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Julie Dickson, Superintendent for the Office of the Superintendent of Financial Institutions (OSFI).

Fred Lum/Fred Lum/The Globe and Mail

The federal banking watchdog is pretty picky about who sits on the boards of the financial giants she regulates, so it's hard to imagine Julie Dickson looking over the biographies of her new charges at Canada Mortgage and Housing Corp. and feeling all that satisfied.

Here you have an insurer with a balance sheet of almost $600-billion and a board boasting a "career public servant," a partner at a plumbing company, and a small town lawyer specializing in "real estate, wills, probate, municipal law and family law." There are also a handful of people from the development industry. They are all no doubt good people and we don't mean to pick on them. But are they folks with backgrounds running large financial institutions? Not so much.

That needs to change, and Ms. Dickson and her colleagues at the Office of the Superintendant of Financial Institutions surely know it. Over the years, OSFI has been instrumental in making the boards of the banks it regulates much more appropriate to the task of overseeing huge, complex financial organizations. Gone are the main-street types and farmers who once were tokens in the boardrooms. If a bank were to propose an unsuitable nominee, you know there will be a quiet call from Ms. Dickson to suggest the bank think again.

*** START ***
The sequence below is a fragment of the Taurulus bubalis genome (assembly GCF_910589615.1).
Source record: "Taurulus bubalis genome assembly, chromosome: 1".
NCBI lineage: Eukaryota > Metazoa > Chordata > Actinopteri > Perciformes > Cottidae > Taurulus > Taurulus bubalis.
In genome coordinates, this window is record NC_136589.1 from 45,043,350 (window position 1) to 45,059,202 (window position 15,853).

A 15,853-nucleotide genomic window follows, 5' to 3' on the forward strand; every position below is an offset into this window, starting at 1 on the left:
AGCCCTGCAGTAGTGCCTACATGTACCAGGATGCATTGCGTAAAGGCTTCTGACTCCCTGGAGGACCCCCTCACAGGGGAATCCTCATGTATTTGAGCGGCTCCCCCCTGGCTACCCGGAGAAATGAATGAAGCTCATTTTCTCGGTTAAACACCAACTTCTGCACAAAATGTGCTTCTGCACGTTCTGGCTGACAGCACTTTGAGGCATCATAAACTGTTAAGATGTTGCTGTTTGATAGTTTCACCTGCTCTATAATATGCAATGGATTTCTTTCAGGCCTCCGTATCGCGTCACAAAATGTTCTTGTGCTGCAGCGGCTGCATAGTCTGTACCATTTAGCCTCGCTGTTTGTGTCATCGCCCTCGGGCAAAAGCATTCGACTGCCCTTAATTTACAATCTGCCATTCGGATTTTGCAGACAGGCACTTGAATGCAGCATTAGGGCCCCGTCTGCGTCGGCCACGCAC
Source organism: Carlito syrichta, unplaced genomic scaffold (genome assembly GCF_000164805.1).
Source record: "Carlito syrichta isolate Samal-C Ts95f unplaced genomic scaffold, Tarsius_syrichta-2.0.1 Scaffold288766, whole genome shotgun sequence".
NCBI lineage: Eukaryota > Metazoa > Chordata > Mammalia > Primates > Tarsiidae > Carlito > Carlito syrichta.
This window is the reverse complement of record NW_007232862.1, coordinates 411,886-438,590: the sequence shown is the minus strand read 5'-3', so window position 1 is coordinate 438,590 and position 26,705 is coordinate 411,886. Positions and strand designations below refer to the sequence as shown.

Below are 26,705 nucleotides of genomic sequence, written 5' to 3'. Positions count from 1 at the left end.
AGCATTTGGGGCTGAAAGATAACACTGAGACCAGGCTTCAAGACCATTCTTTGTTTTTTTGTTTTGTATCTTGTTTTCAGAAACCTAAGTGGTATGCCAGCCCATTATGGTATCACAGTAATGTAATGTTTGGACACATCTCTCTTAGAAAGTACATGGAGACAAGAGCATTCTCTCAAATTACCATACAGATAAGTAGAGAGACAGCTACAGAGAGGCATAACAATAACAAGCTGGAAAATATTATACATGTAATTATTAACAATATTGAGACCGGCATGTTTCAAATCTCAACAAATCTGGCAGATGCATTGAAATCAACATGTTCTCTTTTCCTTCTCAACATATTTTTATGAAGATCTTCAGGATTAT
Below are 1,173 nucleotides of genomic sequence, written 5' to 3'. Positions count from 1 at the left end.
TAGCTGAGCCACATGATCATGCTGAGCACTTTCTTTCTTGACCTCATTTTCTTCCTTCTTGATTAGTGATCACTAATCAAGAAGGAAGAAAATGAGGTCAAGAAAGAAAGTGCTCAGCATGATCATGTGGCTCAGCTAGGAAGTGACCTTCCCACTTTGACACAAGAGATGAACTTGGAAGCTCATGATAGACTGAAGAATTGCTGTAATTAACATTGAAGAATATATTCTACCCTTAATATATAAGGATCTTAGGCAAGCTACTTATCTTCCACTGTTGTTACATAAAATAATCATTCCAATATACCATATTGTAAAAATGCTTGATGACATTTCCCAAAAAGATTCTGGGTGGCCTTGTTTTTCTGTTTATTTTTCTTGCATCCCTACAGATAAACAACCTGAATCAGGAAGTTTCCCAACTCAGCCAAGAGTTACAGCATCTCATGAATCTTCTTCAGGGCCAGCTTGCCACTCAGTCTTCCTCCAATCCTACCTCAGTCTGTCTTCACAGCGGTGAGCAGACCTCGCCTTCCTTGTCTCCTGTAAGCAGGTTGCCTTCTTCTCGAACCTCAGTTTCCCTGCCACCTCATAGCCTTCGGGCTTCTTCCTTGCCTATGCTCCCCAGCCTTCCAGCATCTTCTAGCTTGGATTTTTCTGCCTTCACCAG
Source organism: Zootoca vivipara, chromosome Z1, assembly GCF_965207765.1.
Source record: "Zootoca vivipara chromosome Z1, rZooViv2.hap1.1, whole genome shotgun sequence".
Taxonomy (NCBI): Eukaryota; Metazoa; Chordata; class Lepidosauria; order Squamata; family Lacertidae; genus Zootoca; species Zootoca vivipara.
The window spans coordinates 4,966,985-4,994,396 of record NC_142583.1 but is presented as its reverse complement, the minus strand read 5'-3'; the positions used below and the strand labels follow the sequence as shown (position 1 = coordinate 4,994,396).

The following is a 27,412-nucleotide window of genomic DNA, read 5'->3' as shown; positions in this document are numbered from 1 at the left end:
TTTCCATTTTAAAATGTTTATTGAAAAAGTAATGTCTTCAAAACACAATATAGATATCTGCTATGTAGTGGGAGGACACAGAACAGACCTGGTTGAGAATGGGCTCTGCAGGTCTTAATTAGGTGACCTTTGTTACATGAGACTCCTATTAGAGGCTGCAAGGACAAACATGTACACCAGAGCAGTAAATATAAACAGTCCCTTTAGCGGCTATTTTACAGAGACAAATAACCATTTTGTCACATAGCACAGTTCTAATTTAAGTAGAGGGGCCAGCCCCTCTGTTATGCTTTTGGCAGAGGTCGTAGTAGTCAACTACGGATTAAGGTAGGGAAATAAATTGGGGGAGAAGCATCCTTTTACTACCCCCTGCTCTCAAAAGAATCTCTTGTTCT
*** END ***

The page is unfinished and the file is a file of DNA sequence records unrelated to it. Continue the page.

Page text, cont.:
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When it comes to CMHC and its board, the question is what she can do about it. The federal government handed OSFI the task of overseeing CMHC, a long overdue mandate. The federal government also opened the door to board changes by placing two deputy ministers, including one from Finance, on the board.

But the ability to hand out nominations to seats on government boards is something that no government in power likes to give up. Still, the next step is to give OSFI the required ability to scrutinize and veto directors, even if it means Ottawa has fewer treats to hand out.

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